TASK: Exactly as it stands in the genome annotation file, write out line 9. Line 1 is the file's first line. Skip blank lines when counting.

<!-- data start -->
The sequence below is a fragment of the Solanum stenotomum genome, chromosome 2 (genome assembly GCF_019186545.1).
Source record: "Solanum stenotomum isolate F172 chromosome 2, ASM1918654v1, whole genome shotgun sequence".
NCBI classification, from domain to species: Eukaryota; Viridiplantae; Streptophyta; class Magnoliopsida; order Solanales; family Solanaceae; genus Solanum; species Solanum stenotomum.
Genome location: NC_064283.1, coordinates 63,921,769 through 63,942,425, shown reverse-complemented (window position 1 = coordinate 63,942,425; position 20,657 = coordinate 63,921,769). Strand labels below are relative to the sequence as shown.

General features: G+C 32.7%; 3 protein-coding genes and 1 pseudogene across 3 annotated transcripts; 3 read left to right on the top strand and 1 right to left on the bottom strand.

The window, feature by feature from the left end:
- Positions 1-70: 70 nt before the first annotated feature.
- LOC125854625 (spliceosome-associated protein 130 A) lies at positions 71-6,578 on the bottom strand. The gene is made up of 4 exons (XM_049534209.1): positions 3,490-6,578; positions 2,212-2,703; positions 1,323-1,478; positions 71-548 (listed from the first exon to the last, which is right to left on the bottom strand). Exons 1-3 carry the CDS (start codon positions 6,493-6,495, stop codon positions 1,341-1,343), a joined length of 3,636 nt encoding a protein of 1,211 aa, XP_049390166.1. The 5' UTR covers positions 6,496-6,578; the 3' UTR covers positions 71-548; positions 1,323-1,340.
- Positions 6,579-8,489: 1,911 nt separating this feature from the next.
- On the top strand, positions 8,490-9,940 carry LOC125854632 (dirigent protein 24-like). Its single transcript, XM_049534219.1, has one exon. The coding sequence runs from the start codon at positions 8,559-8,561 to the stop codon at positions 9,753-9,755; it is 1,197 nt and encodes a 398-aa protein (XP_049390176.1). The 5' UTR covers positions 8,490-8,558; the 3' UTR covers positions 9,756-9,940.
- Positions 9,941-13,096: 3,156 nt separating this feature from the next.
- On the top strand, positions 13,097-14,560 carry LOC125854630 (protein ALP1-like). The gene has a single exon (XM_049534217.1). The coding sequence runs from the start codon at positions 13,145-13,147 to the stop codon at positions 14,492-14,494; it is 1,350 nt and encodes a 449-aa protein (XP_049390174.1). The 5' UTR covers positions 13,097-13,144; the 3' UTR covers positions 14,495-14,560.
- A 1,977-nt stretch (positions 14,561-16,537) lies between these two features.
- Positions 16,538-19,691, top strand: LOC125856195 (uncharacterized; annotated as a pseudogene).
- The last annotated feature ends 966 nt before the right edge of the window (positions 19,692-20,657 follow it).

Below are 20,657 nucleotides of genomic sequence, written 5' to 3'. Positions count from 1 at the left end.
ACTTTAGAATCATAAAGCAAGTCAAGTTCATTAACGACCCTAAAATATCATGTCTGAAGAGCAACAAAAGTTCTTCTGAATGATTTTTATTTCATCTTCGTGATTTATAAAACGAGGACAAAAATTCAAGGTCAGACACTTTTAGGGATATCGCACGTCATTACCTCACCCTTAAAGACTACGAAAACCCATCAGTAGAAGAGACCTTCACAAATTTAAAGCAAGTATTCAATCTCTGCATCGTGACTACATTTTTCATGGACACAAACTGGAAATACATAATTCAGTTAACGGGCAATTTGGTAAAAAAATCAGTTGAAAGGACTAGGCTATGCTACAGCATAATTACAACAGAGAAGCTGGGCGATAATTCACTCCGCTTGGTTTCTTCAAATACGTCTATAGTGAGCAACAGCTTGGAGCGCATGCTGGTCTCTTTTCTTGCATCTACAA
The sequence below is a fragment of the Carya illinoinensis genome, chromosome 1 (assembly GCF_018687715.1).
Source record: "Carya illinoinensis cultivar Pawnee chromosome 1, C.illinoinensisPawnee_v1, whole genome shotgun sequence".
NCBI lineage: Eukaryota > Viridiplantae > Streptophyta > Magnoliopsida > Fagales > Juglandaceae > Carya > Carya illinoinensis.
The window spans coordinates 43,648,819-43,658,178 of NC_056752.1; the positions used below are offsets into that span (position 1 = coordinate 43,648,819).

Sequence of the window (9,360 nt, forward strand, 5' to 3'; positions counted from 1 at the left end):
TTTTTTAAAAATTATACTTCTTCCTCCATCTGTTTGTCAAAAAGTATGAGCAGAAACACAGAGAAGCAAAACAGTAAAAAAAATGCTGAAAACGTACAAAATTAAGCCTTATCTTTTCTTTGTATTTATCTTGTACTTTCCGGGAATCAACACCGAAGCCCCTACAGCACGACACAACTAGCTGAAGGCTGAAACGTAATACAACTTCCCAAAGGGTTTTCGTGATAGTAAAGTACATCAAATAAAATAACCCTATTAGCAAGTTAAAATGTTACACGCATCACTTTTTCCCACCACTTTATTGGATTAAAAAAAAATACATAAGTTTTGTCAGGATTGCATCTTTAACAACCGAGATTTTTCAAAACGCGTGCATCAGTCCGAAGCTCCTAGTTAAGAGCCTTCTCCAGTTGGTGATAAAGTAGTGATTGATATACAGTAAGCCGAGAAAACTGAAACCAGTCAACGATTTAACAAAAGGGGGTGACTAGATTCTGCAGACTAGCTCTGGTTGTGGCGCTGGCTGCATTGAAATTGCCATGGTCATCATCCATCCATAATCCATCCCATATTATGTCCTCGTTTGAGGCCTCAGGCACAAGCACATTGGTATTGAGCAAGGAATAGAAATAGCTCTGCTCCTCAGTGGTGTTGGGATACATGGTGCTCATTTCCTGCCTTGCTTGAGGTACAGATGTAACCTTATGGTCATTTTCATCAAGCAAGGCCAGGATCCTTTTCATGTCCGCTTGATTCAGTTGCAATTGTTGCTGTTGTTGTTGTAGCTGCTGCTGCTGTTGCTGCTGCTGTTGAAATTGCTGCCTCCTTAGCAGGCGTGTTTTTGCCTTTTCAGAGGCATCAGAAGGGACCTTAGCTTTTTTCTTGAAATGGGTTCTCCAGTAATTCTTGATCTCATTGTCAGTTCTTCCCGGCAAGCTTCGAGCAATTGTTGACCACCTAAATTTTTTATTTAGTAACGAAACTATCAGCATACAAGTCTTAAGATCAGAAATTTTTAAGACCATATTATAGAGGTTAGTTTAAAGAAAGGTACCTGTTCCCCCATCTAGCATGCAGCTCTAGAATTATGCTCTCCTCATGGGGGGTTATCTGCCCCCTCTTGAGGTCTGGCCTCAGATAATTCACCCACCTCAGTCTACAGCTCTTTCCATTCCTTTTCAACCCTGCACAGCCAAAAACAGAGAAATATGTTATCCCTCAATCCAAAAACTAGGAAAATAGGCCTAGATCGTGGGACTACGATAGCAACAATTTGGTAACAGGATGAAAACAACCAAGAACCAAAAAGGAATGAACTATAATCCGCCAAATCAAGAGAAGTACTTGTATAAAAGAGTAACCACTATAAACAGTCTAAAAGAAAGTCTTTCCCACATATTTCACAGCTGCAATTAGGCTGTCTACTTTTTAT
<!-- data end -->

- Positions 6,579-8,489: 1,911 nt separating this feature from the next.